The gameplay is also epic, although in this area it's where that applies for both better and worse. On Unreal difficulty almost every level has multiple fights that pile on six+ threats at once, generally with a range of Skaarj Warriors and Troopers wielding all kind of weapons. They are mostly quite manageable despite that, and there's a good provision of supplies (especially if you find some of the secrets); I frequently loaded a save when fights didn't go too smoothly, but I ended up leaving a lot of health and ammo behind, suggesting I could have been accepting of mistakes and still had plenty of supplies left. Like the first part, the larger fights do sometimes feel like a bunch of enemies placed in a large area rather than more intentional design, but there's usually enough going on in the actual environments to make them interesting, and there are frequently pits and other environmental hazards you can turn against the enemy with some creative weapon use. In addition, despite their numbers the actual types are rarely buffed (beyond a new type of Warrior that isn't that much tougher than a Skaarj Lord), so even when the nastiest variants like Flak and Sniper troopers show up you can mostly focus them down quite easily.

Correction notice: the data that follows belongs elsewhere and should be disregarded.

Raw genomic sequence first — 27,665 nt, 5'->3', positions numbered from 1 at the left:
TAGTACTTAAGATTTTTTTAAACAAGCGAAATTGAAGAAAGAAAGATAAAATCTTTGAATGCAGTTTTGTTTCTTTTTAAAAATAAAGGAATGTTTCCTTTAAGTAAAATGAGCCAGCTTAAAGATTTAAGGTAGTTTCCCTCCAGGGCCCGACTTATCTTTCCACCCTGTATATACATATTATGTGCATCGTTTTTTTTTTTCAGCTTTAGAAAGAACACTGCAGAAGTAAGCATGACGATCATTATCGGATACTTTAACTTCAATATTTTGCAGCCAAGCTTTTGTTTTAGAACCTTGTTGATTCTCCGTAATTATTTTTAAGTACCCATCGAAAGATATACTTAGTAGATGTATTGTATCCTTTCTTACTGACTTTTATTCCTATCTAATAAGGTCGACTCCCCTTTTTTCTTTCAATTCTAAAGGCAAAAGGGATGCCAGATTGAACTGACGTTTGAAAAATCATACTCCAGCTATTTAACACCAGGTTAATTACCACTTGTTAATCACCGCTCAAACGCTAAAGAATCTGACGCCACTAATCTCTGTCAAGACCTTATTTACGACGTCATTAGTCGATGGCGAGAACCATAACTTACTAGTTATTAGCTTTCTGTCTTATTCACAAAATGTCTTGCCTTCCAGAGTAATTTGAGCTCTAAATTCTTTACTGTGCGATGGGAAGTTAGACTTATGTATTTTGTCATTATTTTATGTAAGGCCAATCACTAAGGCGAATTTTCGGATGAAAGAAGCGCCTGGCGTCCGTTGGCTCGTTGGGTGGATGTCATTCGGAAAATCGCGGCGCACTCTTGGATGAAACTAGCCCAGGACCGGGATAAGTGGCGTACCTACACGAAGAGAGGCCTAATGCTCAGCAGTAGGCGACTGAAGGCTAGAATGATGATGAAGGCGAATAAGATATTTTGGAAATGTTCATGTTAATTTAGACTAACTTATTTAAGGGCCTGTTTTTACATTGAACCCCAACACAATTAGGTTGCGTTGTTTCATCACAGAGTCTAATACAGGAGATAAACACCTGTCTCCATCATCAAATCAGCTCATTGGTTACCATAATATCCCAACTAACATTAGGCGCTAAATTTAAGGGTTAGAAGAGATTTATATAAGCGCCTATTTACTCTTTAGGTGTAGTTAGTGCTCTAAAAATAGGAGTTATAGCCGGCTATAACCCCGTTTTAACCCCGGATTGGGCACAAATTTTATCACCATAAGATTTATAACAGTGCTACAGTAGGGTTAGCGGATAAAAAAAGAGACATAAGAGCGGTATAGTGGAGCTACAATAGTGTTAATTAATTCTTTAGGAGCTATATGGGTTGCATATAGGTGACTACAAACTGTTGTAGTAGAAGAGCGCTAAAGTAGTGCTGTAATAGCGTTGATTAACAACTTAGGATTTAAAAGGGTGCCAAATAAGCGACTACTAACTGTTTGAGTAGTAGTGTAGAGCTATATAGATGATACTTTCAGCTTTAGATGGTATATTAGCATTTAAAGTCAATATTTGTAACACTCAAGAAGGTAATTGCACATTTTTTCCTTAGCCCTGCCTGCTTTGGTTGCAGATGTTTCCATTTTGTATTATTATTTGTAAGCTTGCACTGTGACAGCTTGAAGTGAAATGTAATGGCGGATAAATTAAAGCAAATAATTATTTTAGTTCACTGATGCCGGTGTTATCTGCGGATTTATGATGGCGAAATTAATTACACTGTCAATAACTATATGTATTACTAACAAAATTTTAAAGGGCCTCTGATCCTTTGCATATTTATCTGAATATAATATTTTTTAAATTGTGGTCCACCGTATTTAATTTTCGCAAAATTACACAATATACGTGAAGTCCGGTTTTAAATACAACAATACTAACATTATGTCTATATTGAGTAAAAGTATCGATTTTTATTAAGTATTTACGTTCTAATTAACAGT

While I feel it is mostly fair, and the highly interlinked level design means you can frequently see fights before they start, the size and nature of the fights makes this a pretty gruelling set on the harder difficulties; in fact, it's probably the current benchmark for difficulty that isn't something completely broken. If you aren't completely overwhelmed by a lot of the fights on the higher difficulty settings it's a sign you're pretty good at Unreal. On the flip side I've seen a range of players seem to finish the pack just fine, so the lower settings appear to tone down the more extreme parts a lot, and if you aren't into more hardcore difficulty you should probably go with Normal or Easy. The challenge and variety of combat also has an interesting effect of pushing the idiosyncrasies of the Operation Na Pali UT arsenal; for instance, since Enforcers lose accuracy fast at a distance vs the Automag, the ASMD was my primary sniper weapon until Rifle ammo became common. The Pulse Rifle also saw a lot of use vs it's Stinger counterpart, especially as it's capable of pressuring shielded troopers who can just ignore Stinger fire.